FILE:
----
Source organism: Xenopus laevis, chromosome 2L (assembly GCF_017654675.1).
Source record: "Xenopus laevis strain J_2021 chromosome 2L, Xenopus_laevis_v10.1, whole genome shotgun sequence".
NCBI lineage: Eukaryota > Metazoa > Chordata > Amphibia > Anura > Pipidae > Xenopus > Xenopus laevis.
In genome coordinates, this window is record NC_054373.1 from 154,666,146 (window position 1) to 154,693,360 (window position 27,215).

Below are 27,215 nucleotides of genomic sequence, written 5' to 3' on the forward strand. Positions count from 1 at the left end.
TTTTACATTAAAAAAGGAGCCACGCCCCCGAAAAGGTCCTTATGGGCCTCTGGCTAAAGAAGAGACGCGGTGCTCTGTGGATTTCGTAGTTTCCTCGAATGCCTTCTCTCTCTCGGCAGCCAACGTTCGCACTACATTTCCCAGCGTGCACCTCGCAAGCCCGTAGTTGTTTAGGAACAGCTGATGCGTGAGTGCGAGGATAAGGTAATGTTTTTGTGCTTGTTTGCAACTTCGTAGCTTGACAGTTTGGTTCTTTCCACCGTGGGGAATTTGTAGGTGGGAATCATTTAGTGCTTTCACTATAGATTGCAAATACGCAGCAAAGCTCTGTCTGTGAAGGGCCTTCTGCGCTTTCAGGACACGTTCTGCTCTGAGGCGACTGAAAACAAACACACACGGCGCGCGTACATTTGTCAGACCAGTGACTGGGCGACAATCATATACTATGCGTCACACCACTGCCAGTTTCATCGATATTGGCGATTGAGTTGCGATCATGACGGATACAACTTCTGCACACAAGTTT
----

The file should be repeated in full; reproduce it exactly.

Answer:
Source organism: Xenopus laevis, chromosome 2L (assembly GCF_017654675.1).
Source record: "Xenopus laevis strain J_2021 chromosome 2L, Xenopus_laevis_v10.1, whole genome shotgun sequence".
NCBI lineage: Eukaryota > Metazoa > Chordata > Amphibia > Anura > Pipidae > Xenopus > Xenopus laevis.
In genome coordinates, this window is record NC_054373.1 from 154,666,146 (window position 1) to 154,693,360 (window position 27,215).

Below are 27,215 nucleotides of genomic sequence, written 5' to 3' on the forward strand. Positions count from 1 at the left end.
TTTTACATTAAAAAAGGAGCCACGCCCCCGAAAAGGTCCTTATGGGCCTCTGGCTAAAGAAGAGACGCGGTGCTCTGTGGATTTCGTAGTTTCCTCGAATGCCTTCTCTCTCTCGGCAGCCAACGTTCGCACTACATTTCCCAGCGTGCACCTCGCAAGCCCGTAGTTGTTTAGGAACAGCTGATGCGTGAGTGCGAGGATAAGGTAATGTTTTTGTGCTTGTTTGCAACTTCGTAGCTTGACAGTTTGGTTCTTTCCACCGTGGGGAATTTGTAGGTGGGAATCATTTAGTGCTTTCACTATAGATTGCAAATACGCAGCAAAGCTCTGTCTGTGAAGGGCCTTCTGCGCTTTCAGGACACGTTCTGCTCTGAGGCGACTGAAAACAAACACACACGGCGCGCGTACATTTGTCAGACCAGTGACTGGGCGACAATCATATACTATGCGTCACACCACTGCCAGTTTCATCGATATTGGCGATTGAGTTGCGATCATGACGGATACAACTTCTGCACACAAGTTT